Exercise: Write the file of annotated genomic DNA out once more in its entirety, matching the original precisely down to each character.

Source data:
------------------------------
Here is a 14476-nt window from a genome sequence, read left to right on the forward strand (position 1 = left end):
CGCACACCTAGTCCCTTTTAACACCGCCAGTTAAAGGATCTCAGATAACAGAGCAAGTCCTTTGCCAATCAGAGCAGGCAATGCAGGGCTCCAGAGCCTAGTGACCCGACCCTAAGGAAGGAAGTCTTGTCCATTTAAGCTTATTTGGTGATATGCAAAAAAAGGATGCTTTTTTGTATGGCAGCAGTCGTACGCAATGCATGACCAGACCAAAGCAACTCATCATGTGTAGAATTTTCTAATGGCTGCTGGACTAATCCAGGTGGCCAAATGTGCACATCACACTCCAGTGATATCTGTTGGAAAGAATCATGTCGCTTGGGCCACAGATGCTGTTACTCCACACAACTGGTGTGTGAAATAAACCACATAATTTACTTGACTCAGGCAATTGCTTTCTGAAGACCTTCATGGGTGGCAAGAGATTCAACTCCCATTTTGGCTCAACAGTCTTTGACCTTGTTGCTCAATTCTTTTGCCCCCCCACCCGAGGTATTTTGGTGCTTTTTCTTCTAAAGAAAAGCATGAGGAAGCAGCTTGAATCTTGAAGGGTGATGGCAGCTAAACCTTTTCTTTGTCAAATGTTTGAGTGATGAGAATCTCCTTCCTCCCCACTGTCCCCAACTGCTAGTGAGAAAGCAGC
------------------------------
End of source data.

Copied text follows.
Here is a 14476-nt window from a genome sequence, read left to right on the forward strand (position 1 = left end):
CGCACACCTAGTCCCTTTTAACACCGCCAGTTAAAGGATCTCAGATAACAGAGCAAGTCCTTTGCCAATCAGAGCAGGCAATGCAGGGCTCCAGAGCCTAGTGACCCGACCCTAAGGAAGGAAGTCTTGTCCATTTAAGCTTATTTGGTGATATGCAAAAAAAGGATGCTTTTTTGTATGGCAGCAGTCGTACGCAATGCATGACCAGACCAAAGCAACTCATCATGTGTAGAATTTTCTAATGGCTGCTGGACTAATCCAGGTGGCCAAATGTGCACATCACACTCCAGTGATATCTGTTGGAAAGAATCATGTCGCTTGGGCCACAGATGCTGTTACTCCACACAACTGGTGTGTGAAATAAACCACATAATTTACTTGACTCAGGCAATTGCTTTCTGAAGACCTTCATGGGTGGCAAGAGATTCAACTCCCATTTTGGCTCAACAGTCTTTGACCTTGTTGCTCAATTCTTTTGCCCCCCCACCCGAGGTATTTTGGTGCTTTTTCTTCTAAAGAAAAGCATGAGGAAGCAGCTTGAATCTTGAAGGGTGATGGCAGCTAAACCTTTTCTTTGTCAAATGTTTGAGTGATGAGAATCTCCTTCCTCCCCACTGTCCCCAACTGCTAGTGAGAAAGCAGC